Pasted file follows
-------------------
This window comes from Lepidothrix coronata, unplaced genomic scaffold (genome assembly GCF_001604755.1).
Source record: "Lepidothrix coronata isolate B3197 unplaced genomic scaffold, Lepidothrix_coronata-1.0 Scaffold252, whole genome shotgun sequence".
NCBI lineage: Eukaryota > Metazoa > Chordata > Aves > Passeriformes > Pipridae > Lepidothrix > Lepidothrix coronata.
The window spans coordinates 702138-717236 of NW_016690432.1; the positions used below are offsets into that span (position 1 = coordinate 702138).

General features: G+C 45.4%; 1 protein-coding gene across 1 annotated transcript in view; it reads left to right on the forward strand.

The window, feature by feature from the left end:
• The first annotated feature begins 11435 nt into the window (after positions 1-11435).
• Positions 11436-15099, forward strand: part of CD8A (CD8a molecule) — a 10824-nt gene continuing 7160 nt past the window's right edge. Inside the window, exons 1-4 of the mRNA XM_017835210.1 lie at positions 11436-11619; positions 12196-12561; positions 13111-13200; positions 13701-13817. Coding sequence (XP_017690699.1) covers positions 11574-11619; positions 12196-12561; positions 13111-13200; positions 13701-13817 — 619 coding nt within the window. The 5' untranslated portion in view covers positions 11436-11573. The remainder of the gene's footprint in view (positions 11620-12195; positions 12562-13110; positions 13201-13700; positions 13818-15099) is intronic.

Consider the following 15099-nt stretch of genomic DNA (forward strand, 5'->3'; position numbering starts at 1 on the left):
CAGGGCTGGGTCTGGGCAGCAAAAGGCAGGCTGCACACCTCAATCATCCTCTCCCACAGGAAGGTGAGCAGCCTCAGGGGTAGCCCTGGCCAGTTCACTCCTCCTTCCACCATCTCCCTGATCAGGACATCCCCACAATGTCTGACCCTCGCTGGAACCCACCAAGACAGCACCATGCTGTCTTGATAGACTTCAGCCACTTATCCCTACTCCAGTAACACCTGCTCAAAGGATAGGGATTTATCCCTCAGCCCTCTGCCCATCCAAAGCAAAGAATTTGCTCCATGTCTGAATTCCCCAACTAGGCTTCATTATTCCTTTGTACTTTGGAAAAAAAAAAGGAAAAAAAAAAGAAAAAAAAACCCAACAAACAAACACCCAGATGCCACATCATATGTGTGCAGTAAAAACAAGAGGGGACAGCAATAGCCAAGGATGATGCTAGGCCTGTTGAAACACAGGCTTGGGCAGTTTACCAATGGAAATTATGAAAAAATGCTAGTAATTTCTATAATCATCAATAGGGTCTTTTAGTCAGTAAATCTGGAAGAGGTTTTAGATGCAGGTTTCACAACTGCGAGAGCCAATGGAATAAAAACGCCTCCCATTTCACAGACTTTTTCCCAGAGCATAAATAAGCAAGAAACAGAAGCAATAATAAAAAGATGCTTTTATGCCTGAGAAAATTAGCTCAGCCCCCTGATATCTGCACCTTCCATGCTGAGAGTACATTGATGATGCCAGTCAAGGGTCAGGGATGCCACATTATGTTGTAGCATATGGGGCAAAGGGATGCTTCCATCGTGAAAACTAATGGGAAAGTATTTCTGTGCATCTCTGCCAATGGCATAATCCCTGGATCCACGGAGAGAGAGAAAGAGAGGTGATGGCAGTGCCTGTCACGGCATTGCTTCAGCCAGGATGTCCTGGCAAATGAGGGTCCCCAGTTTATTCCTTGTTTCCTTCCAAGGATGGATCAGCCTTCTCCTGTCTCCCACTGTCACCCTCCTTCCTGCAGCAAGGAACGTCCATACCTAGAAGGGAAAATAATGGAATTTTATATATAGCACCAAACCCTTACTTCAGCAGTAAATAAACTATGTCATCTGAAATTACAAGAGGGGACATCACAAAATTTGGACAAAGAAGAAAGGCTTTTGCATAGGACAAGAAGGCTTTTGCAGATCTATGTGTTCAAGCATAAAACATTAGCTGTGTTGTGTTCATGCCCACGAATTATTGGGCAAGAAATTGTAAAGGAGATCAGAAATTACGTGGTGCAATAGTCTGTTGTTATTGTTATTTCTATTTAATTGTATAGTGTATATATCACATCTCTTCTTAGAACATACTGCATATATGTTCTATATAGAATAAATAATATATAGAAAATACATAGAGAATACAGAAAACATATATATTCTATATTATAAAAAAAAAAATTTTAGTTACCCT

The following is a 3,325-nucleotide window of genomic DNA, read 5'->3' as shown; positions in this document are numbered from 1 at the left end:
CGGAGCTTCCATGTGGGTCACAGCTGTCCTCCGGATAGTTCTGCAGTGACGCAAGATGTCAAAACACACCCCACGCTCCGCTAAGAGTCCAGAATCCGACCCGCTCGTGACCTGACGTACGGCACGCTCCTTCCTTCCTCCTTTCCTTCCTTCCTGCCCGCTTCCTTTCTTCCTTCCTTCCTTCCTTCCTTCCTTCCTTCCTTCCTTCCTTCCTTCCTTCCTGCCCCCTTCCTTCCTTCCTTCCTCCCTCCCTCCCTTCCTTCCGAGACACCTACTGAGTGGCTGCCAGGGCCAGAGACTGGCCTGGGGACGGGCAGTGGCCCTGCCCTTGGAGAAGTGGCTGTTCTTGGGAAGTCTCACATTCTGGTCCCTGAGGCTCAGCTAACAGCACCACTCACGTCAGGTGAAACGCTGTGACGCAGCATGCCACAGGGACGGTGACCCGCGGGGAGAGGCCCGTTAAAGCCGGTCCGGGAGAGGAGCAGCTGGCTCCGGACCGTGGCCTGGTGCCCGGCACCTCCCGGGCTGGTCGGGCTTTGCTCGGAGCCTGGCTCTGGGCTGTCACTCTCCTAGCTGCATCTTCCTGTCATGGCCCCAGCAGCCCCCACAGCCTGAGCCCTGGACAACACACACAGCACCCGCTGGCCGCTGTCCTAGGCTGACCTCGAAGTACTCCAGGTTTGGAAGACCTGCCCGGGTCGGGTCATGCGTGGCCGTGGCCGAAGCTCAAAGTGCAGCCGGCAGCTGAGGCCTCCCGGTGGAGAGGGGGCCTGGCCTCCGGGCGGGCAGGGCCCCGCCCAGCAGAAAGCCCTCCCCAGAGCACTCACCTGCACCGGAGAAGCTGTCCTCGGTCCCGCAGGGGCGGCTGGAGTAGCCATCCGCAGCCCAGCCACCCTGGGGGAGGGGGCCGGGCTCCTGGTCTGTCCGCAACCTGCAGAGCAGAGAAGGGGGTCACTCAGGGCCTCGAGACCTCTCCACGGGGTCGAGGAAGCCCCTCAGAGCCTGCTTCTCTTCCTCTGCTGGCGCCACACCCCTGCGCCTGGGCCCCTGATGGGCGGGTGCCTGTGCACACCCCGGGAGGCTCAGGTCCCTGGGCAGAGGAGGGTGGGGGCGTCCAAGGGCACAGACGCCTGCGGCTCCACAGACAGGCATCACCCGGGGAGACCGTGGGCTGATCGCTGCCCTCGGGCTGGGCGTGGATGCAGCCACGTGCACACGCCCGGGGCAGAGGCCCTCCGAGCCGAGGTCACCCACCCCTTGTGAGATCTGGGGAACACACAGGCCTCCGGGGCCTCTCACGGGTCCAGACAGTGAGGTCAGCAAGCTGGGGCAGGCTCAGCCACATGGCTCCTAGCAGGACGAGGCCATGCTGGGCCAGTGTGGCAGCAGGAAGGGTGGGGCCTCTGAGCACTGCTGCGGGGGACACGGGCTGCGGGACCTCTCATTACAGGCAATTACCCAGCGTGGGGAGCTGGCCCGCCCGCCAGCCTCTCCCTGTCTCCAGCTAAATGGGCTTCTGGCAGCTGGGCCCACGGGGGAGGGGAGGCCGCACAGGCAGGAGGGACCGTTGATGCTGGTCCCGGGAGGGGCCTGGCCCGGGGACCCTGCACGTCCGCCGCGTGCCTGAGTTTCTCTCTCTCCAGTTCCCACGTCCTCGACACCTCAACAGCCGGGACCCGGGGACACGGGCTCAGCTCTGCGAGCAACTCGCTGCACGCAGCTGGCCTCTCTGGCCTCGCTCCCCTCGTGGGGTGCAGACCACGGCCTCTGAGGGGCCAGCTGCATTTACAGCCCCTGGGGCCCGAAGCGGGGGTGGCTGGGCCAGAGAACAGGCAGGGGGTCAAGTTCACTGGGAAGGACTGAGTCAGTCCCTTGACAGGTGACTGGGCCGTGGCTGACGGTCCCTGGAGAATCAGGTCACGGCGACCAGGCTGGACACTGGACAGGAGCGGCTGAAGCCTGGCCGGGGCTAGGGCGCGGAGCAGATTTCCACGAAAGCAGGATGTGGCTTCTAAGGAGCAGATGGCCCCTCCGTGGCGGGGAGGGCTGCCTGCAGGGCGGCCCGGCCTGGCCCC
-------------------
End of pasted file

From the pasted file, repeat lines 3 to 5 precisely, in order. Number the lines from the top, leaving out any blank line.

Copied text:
NCBI lineage: Eukaryota > Metazoa > Chordata > Aves > Passeriformes > Pipridae > Lepidothrix > Lepidothrix coronata.
The window spans coordinates 702138-717236 of NW_016690432.1; the positions used below are offsets into that span (position 1 = coordinate 702138).

General features: G+C 45.4%; 1 protein-coding gene across 1 annotated transcript in view; it reads left to right on the forward strand.